Labor Department to Appeal Judgment Against Obama-Era Overtime Rule

Labor Department to Appeal Judgment Against Obama-Era Overtime Rule

The US Labor Department will appeal a ruling handed down by a federal judge in Texas earlier this year, striking down the controversial new overtime rule put in place by the previous administration, the Washington Examiner reports:

The department will ask that the district court’s August ruling by stayed while it establishes a new overtime rule. The Trump administration is still expected to significantly scale back the rule.

Labor Secretary Alexander Acosta has repeatedly said that the Obama administration went too far when it expanded the rule, which extended overtime eligibility to an estimated 4 million more workers, but also that the rule itself was nevertheless in need of updating. He has suggested that a more moderate expansion would be appropriate.

A drawn-out court process could extend the duration of the uncertainty employers are currently facing as to the future of this regulation. Labor Secretary Alexander Acosta, appointed by President Donald Trump in March, has indeed been a critic of the Obama administration’s rule, which would have more than doubled the overtime salary threshold from $23,660 to $47,476. Before the judgment handed down in August, the Trump Administration signaled that it planned to rewrite the rule and Acosta’s department began the process of doing so with a solicitation of public comments in July.

So why is Acosta appealing on behalf of a rule he disagrees with and is planning to change? Most likely, he is hoping to avoid having his own rewrite of the rule subjected to the same constitutional challenges as the Obama administration’s version. As one employment attorney tells Allen Smith at SHRM, the ruling by the Texas judge, Amos Mazzant, could be construed as restricting Acosta’s own ability to create a (much lower) salary threshold through his department’s rule-making power—which is why Acosta would want it thrown out:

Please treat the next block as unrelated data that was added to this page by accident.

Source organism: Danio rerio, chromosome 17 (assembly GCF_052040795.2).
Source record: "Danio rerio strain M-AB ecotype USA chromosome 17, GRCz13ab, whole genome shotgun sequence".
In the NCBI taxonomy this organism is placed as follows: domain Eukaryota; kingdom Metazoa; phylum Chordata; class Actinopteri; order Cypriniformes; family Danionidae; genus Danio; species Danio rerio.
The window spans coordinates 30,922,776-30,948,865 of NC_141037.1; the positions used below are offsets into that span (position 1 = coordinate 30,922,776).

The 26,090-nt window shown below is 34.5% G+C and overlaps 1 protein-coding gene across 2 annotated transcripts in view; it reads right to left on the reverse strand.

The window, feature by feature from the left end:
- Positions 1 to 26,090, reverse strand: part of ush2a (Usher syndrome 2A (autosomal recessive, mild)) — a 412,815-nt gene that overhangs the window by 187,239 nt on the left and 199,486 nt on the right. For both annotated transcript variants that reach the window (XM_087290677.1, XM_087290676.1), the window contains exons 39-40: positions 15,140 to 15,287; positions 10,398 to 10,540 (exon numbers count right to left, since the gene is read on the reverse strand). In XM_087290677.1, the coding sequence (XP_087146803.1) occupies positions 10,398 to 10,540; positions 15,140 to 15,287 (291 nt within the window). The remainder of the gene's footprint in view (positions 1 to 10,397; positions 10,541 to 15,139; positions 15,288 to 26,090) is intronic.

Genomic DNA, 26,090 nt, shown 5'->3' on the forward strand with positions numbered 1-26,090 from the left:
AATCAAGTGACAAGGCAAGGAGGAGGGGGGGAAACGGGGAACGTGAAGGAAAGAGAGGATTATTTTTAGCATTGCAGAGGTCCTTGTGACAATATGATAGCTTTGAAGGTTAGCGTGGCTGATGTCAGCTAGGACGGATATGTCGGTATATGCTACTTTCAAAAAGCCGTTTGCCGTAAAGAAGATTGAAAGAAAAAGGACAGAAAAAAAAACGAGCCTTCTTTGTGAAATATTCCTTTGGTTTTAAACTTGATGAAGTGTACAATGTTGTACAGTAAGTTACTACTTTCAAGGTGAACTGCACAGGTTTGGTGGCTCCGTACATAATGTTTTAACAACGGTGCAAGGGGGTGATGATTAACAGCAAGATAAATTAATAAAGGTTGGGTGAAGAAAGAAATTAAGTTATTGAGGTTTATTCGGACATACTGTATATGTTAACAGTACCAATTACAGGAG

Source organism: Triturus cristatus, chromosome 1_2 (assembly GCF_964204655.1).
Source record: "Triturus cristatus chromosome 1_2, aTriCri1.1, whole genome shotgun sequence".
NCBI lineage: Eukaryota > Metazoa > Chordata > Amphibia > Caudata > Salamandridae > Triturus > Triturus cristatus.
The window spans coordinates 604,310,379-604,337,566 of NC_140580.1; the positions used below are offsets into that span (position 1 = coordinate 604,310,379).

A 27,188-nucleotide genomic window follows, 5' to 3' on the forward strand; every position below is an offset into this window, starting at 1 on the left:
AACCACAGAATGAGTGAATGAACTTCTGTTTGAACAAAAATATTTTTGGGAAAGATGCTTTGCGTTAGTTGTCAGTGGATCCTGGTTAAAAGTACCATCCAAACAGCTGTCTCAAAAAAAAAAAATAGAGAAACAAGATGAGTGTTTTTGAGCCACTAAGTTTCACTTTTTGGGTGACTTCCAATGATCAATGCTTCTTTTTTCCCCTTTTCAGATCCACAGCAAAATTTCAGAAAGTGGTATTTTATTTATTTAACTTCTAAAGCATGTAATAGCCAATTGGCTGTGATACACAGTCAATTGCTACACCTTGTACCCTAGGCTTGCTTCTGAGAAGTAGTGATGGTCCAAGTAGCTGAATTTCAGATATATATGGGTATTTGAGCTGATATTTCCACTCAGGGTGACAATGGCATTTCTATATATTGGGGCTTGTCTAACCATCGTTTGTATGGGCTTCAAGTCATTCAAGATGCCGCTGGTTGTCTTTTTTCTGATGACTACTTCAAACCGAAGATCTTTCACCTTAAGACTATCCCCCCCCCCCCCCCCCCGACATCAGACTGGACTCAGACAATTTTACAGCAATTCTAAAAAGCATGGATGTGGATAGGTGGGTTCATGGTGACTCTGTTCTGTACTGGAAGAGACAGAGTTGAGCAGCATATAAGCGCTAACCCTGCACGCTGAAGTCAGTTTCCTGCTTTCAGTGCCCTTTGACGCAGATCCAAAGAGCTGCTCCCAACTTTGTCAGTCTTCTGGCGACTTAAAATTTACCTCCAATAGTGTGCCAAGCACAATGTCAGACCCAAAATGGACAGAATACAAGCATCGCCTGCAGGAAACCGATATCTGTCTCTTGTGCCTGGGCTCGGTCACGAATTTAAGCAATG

“Even the new administration has to be concerned about Mazzant’s reasoning that the statute does not permit a salary-level test at all,” said Steven Suflas, an attorney with Ballard Spahr in Cherry Hill, N.J., and Denver. … In the August decision, Mazzant backed away from saying the statute does not permit a salary-level test, Suflas said, but he added that the judge was “not very convincing” in doing so.

Maury Baskin, an attorney with Littler in Washington, D.C., who is representing the Chamber of Commerce in the litigation, disagreed. Baskin said that Mazzant’s final order “could not have been clearer in finding the DOL has the authority to use pay levels as a factor to determine exempt status; just not such high levels as to be inconsistent with legislative intent. So long as the court grants DOL’s motion to hold the case in abeyance pending the new rulemaking, the appeal should have no impact on employers.”